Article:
Adina Salome Harnischfeger
In conversation with

Adina Salome Harnischfeger

Dortmund, Germany

Hi Adina, please introduce yourself.

My name is Adina and I have been living in Dortmund for 2 1/2 years. I moved here from my hometown Augsburg for my photography studies at the University of Applied Sciences Dortmund. In 2018 I shot my first film, with my father’s old camera, which was a Minolta X-700 that was just a decorative item on my shelf for years. I didn’t know how the camera worked and didn’t really feel like getting into it much. So I loaded a film (which was more complicated than I expected) and started shooting. I simply set the exposure times according to my feeling. Without much expectation, I sent the film to the lab and when I got the negatives and scans back, I was hooked.

What does analog photography mean to you? What excites / fascinates you about it?

The beauty of analog photography is the unpredictability of the medium. I can never be 100 percent sure that the photo will turn out the way I guessed or saw it through the viewfinder. Additionally, working analog lets me be completely in the moment. The present moment plays the biggest role, not the result. This takes away the pressure of having to take a “perfect” photo, because that’s not what it’s all about.

In your opinion, what are the advantages and disadvantages of analogue photography?

Advantage is definitely the way of working, which connects me with myself, the moment and the other person. The disadvantage is the price. I would like to shoot more analog, but I don’t have the money.

Do you concentrate on a certain topic in your work? ​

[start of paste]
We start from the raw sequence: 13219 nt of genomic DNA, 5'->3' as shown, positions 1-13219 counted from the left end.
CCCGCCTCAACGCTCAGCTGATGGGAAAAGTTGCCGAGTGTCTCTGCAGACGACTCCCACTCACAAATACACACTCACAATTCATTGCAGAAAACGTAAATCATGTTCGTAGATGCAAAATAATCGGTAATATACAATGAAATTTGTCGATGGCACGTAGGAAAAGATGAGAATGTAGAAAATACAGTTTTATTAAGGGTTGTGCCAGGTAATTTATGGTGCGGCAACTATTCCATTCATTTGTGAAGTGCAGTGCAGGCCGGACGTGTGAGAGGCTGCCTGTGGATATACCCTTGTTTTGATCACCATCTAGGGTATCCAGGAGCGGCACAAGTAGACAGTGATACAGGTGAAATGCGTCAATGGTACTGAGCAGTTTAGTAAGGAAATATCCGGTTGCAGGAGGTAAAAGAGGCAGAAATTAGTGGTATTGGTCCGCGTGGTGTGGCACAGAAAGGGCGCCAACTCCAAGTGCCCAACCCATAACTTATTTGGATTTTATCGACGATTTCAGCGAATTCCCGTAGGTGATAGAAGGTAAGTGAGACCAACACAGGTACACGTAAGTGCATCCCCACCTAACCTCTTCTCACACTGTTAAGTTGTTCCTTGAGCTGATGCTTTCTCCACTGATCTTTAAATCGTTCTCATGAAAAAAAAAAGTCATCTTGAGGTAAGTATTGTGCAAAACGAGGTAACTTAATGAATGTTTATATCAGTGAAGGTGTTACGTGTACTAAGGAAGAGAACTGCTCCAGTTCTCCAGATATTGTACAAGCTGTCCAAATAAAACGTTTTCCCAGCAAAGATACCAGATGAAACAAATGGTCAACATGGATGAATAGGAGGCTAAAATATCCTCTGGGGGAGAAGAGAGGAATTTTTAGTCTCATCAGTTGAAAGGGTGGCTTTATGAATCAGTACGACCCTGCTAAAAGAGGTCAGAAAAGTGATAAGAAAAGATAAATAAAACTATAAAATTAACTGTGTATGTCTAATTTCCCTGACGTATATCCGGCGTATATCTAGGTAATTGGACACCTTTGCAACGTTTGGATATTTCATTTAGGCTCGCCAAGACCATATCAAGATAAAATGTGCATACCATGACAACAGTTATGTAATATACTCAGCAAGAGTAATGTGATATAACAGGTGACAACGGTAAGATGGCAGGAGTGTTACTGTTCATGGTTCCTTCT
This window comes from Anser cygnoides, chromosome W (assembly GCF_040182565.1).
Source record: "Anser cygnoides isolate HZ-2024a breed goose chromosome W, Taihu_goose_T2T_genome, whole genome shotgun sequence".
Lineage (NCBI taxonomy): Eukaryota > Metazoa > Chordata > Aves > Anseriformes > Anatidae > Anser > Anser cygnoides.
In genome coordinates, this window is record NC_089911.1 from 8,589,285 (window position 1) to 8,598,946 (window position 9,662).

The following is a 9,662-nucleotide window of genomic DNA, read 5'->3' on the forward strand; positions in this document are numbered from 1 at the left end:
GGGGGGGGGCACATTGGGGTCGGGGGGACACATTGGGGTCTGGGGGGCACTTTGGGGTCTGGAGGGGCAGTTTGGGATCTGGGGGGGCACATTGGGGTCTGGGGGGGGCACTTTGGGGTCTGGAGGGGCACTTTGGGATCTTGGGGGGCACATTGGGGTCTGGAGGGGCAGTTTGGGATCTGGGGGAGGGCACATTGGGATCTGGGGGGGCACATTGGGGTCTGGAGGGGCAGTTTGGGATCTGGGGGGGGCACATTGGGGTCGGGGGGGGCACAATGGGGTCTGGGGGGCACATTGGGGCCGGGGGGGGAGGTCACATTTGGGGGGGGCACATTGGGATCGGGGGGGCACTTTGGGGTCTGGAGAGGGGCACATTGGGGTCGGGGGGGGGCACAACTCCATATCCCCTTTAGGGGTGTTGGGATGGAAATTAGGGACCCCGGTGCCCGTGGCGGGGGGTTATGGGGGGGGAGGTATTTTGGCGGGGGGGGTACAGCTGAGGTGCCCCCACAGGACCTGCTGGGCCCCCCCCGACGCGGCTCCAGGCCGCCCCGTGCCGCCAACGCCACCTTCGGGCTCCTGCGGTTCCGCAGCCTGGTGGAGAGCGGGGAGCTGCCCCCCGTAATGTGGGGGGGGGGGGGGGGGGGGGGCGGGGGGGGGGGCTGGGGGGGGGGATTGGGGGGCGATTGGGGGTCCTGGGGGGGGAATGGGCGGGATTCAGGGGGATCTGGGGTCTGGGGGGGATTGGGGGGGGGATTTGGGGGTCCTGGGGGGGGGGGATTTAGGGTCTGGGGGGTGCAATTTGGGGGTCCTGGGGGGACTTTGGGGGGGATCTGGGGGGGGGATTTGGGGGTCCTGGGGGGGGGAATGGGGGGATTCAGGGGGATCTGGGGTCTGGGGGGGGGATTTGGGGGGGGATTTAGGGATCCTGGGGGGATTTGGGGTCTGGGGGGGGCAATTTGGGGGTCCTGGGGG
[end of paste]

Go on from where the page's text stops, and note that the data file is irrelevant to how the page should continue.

Yes, portrait.

Are there (analogue) photographers who have influenced your aesthetic and approach?

When I did an internship with a photographer in 2017, he showed me the work “Body Farm” by Sally Mann. This work made a lasting deep impression on me and it still engages me – both aesthetically and thematically. Great inspirations are also Monika Jia Rui Scherer and Lina Scheynius, who photograph so honestly and sensitively.

Do you have certain cameras and films that you prefer to work with?

I prefer to work with my Minolta XD7 and Kodak Gold 200, which I push to iso 800, Kodak Ektar 100 and Kodak T-Max P3200.

Speaking of films: What does your workflow look like? ​

I send my films to the lab and have them developed and scanned there. Black and white I sometimes scan at home.

What advice would you have for other photographers who are reading this interview?

Don’t compare yourself with others, trust your ability and creativity!

If you publish your work on Instagram: curse or blessing?

Curse. Instagram is no fun at all anymore, which is why I rarely post anything. So many pictures of me have been deleted due to “sexual content”. It’s just exhausting and makes me angry. Naked bodies are not automatically sexual – but according to Instagram they are! It just doesn’t feel like the right place for my work anymore.

Which 3 photo books can you recommend / should you definitely own?

„Ren Hang“ (Dian Hanson), „Girl Pictures“ (Justine Kurland) and „Männer“ (Herlinde Koelbl)

Thank you so much for your time!



Minolta XD7


Kodak Gold 200 (+2), Kodak Ektar 100, Kodak T-Max P3200

Farbe & s/w

Color & B/W

Selected works

© Adina Salome Harnischfeger
© Adina Salome Harnischfeger
© Adina Salome Harnischfeger
© Adina Salome Harnischfeger
© Adina Salome Harnischfeger